28 Apr Thailand Publishes an Article Based on Their Report Card Survey
Thailand’s Report Card team has recently published an article titled “Learning Methods During School Closure and Its Correlation With Anxiety and Health Behavior of Thai Students” in Frontiers in Pediatrics. The paper is based on the report card survey. The authors analyzed several common Global Matrix indicators such as overall Physical Activity, Sedentary Behaviours, Active Play, and Sleep and how students’ anxiety may affect their behavioral outcomes. Citation details and a summary of the paper are below. Congratulations, Team Thailand!
Widyastari, D. A., Kesaro, S., Rasri, N., Saonuam, P., & Katewongsa, P. (2022). Learning Methods During School Closure and Its Correlation With Anxiety and Health Behavior of Thai Students. Frontiers in pediatrics, 10, 815148. https://doi.org/10.3389/fped.2022.815148
Background: The sequential waves of epidemic spread of COVID-19 in Thailand have caused periodic closures of schools, and exposed students to different learning methods that require multiple adjustment strategies. This study aimed to examine how different learning methods may correlate with anxiety and health behavior (e.g., physical activity, active play, screen time, sleep) of primary and secondary school students in Thailand.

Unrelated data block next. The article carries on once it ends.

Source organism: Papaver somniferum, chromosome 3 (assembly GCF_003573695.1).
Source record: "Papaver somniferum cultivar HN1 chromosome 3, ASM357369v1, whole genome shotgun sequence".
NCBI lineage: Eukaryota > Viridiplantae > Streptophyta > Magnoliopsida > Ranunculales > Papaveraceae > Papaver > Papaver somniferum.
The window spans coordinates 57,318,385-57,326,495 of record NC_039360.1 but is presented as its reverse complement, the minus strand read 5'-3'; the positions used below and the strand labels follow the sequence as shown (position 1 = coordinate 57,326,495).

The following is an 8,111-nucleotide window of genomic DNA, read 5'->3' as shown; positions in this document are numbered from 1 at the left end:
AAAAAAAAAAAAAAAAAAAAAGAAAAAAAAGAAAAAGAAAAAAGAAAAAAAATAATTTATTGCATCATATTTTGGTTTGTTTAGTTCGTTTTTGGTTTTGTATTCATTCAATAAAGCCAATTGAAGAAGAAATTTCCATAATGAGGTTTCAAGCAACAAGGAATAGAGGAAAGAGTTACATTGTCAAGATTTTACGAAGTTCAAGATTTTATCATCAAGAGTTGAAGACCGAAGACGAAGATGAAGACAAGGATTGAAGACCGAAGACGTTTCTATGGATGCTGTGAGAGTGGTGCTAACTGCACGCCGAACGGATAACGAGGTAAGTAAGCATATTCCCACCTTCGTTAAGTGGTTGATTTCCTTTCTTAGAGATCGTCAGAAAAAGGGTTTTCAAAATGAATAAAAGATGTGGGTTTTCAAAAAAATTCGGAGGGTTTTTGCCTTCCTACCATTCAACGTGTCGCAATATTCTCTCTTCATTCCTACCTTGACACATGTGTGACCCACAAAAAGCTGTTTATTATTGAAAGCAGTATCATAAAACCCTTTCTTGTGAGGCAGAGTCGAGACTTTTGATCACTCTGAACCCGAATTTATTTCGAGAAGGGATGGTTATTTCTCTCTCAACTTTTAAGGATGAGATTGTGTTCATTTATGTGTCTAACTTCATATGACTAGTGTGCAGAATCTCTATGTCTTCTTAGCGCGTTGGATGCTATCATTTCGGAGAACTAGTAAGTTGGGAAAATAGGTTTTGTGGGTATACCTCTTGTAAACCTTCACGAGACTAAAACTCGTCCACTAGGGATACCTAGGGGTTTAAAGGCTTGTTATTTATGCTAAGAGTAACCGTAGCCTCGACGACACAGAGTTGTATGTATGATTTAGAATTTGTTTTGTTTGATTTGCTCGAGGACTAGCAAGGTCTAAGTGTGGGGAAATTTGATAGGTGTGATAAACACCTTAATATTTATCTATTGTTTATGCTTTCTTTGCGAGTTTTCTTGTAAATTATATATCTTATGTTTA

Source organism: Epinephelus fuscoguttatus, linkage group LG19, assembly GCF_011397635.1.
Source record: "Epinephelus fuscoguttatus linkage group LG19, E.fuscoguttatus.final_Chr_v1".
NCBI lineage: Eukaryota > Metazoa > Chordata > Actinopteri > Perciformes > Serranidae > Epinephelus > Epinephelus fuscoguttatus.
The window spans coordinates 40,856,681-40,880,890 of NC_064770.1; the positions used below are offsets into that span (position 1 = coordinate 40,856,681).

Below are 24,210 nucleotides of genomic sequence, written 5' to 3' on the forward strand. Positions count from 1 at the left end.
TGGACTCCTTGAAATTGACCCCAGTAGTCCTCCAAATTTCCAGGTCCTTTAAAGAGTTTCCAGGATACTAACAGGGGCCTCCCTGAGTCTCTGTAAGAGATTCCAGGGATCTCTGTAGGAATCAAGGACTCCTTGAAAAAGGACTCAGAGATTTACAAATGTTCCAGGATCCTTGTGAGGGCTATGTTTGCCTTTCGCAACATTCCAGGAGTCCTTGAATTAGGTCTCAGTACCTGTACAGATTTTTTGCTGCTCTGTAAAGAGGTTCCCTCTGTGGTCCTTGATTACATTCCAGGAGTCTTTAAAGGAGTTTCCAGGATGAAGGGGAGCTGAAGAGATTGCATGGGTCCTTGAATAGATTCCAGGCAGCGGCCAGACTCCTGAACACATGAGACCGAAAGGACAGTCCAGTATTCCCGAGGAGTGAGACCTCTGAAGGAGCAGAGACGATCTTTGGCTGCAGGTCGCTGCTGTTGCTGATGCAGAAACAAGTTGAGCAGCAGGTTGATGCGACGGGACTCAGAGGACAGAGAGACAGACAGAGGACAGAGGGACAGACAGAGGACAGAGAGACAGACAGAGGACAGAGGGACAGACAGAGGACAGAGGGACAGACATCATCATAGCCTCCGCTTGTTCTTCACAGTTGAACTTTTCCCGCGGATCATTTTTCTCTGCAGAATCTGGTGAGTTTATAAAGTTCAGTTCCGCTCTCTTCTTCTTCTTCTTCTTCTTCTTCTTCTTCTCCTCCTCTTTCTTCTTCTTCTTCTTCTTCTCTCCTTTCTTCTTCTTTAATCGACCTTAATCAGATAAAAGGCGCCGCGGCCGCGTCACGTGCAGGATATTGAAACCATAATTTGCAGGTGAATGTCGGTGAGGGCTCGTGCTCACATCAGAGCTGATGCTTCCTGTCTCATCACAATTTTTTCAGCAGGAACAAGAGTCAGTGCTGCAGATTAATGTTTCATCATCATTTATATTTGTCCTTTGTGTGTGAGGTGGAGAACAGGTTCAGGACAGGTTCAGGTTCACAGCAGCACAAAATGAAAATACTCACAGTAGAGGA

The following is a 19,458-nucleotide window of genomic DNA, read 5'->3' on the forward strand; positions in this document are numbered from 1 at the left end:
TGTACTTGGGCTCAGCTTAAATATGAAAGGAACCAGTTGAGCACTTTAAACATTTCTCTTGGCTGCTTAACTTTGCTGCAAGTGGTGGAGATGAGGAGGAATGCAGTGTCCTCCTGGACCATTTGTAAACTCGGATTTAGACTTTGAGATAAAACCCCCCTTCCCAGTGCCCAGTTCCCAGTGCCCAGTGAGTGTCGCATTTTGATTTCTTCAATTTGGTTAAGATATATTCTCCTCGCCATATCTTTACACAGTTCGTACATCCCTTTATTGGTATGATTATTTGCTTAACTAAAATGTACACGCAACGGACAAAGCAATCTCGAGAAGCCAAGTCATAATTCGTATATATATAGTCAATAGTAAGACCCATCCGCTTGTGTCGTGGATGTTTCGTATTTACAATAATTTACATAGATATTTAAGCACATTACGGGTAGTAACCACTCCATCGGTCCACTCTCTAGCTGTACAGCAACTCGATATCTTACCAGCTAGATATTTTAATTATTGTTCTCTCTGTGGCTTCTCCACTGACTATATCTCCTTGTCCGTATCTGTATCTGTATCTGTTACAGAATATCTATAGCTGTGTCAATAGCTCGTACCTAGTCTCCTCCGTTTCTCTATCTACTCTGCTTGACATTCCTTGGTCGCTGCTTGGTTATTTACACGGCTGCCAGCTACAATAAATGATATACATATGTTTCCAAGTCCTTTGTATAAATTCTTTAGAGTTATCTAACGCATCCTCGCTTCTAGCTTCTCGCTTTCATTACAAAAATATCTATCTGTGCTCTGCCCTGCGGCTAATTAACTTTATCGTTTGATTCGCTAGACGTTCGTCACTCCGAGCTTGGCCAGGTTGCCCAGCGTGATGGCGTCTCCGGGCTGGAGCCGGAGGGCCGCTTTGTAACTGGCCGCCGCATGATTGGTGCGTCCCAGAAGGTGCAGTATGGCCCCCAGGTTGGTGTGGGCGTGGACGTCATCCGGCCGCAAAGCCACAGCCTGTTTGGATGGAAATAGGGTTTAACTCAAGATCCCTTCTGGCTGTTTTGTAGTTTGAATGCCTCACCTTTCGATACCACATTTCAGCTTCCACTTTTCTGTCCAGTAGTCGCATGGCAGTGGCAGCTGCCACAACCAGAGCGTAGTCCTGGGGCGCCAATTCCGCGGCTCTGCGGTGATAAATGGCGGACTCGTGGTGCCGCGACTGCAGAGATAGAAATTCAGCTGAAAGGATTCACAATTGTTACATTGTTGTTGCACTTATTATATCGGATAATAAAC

Methods: Thailand Report Card (TRC) Data (2021) was employed. The sample of the TRC was drawn by multi-stages random sampling stratified by region, district, urban/rural, school size, sex, and age to ensure national representativeness. A total of 6,078 Thai primary (64%) and secondary (36%) school students were included in the analysis.
Results: About two-thirds (66.4%) of the sample experienced a shift from traditional classroom to fully online learning, 6.9% experienced partial online instruction, 23.6% received handouts or written assignments, and 3.1% resumed traditional classroom learning. Compared to fully online learning, students who experienced traditional classroom (onsite) teaching were 37.8% less likely to report moderate-to severe anxiety (OR 0.6; p-value 0.021). There was no significant correlation between school closure-induced anxiety with overall physical activity (PA) and active play, but anxiety was significantly associated with screen time and sleep duration. Receiving handouts/written assignments only as the learning method was significantly correlated with PA, but two methods (handouts and onsite/traditional classroom) was significantly correlated with active play. Students who experienced classroom learning were also more likely to comply with recommended durations of screen time and sleep.
Conclusion: Although online learning was probably the most convenient choice during COVID-19 containment measures in Thailand, this method did not provide sufficient opportunity for PA and play. Online learning also encouraged an excessive use of screen media, and disrupted sleeping patterns. Online learning also pressured Thai students to make various adjustments in their daily routines that may have further aggravated anxiety.
Click here to read the full paper.